The generated test bench also generates input stimulus for this interface. See TestBenchCoeffStimulus.

When you use a 'ProcessorInterface' with a serial FIR filter, you can use the CoefficientMemory property to select the type of storage.

See:

This property applies only to FIR filters that have a serial architecture: Fully serial, Partly serial, or Cascade serial.

The default setting, 'Registers', generates code that stores programmable coefficients in a register file. When you set this property to 'SinglePortRAMs' or 'DualPortRAMs', the coder generates the respective RAM interface. See Partly Serial FIR Filter with Programmable Coefficients.

This property applies only when you set CoefficientSource to 'ProcessorInterface'. The coder ignores CoefficientMemory unless it is generating an interface for programmable coefficients.

Optional Ports

expand all

Use this option when your filter design requires complex input data. To enable generation of ports and signal paths for the real and imaginary components of a complex signal, set InputComplex to 'on'.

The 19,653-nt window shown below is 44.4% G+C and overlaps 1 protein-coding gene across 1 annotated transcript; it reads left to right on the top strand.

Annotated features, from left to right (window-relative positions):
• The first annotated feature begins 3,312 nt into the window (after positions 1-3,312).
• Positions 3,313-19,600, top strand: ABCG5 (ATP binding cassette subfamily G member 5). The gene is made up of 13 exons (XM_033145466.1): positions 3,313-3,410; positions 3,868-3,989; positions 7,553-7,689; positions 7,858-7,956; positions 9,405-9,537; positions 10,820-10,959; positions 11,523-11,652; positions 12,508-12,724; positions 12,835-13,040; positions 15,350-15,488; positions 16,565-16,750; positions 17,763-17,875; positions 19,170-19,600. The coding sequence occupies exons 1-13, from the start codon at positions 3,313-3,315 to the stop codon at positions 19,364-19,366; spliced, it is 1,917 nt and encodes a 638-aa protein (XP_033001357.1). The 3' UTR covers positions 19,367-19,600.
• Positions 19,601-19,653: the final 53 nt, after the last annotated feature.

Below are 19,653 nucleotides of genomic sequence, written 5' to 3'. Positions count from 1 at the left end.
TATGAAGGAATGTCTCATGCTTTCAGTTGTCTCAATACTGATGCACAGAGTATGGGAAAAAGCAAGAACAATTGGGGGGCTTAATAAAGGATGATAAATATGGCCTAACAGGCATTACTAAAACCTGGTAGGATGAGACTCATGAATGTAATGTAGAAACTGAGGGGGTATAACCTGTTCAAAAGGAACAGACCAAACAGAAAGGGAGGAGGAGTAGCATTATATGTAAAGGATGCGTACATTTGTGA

filt = design(fdesign.lowpass,'equiripple','Filterstructure','dffir','SystemObject',true);
generatehdl(filt,numerictype(1,16,15),'InputComplex','on')
The generated VHDL entity includes ports for both complex data components.
ENTITY firfilt IS
   PORT( clk                :   IN    std_logic; 
         clk_enable         :   IN    std_logic; 
         reset              :   IN    std_logic; 
         filter_in_re       :   IN    std_logic_vector(15 DOWNTO 0); -- sfix16_En15
         filter_in_im       :   IN    std_logic_vector(15 DOWNTO 0); -- sfix16_En15
         filter_out_re      :   OUT   std_logic_vector(37 DOWNTO 0); -- sfix38_En31
         filter_out_im      :   OUT   std_logic_vector(37 DOWNTO 0)  -- sfix38_En31
         );

END firfilt;
See Using Complex Data and Coefficients.

You can customize the names of the two ports by setting the ComplexRealPostfix and ComplexImagPostfix properties.